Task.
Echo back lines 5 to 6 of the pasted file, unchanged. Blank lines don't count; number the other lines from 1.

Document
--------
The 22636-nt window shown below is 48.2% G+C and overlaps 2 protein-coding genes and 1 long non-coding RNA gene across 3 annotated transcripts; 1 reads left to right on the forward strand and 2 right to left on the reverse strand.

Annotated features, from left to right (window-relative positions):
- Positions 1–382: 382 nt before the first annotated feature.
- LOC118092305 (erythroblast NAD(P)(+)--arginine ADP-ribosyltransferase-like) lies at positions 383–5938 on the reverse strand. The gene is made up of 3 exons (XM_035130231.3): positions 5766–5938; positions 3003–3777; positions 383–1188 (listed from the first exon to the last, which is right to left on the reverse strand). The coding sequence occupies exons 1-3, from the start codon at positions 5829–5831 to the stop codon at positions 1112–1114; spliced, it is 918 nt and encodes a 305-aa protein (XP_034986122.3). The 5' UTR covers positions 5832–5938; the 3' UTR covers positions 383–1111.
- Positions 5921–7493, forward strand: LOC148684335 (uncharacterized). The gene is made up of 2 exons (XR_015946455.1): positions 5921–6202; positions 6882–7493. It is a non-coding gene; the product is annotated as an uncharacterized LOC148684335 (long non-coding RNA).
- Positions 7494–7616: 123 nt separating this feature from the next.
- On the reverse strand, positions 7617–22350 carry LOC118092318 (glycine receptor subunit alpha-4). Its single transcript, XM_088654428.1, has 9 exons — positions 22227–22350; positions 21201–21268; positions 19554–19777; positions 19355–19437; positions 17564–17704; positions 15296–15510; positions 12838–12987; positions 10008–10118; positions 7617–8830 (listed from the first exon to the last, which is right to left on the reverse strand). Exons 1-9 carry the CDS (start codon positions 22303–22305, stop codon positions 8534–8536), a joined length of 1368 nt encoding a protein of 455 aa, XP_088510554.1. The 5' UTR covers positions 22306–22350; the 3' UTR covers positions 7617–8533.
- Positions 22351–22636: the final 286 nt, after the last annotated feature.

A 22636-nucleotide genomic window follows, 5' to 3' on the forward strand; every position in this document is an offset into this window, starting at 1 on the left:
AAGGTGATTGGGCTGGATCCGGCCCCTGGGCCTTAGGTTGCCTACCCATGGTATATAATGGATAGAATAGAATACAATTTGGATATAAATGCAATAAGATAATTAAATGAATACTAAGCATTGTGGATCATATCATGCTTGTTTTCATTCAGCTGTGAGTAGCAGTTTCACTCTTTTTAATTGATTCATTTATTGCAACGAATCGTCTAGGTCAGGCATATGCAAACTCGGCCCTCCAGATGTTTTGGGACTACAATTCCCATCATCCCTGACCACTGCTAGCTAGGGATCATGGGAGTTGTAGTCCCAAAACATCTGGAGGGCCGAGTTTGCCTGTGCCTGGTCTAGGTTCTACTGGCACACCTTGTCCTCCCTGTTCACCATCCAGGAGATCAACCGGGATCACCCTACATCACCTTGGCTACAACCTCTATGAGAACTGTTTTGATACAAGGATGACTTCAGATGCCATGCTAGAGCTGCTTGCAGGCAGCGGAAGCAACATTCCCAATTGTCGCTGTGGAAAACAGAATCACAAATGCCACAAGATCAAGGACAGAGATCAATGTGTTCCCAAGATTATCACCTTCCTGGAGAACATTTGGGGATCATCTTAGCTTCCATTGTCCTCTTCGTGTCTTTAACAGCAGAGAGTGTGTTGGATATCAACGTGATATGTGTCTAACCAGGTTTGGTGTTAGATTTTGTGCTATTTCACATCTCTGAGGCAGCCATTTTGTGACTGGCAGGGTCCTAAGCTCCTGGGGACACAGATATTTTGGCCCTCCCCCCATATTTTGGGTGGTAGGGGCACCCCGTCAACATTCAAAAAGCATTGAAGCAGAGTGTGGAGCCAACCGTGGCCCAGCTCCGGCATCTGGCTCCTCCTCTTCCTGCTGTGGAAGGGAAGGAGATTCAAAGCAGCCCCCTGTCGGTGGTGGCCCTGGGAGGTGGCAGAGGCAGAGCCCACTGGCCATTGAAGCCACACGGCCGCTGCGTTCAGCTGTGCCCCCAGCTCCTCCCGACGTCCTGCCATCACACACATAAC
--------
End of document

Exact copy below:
- Positions 5921–7493, forward strand: LOC148684335 (uncharacterized). The gene is made up of 2 exons (XR_015946455.1): positions 5921–6202; positions 6882–7493. It is a non-coding gene; the product is annotated as an uncharacterized LOC148684335 (long non-coding RNA).
- Positions 7494–7616: 123 nt separating this feature from the next.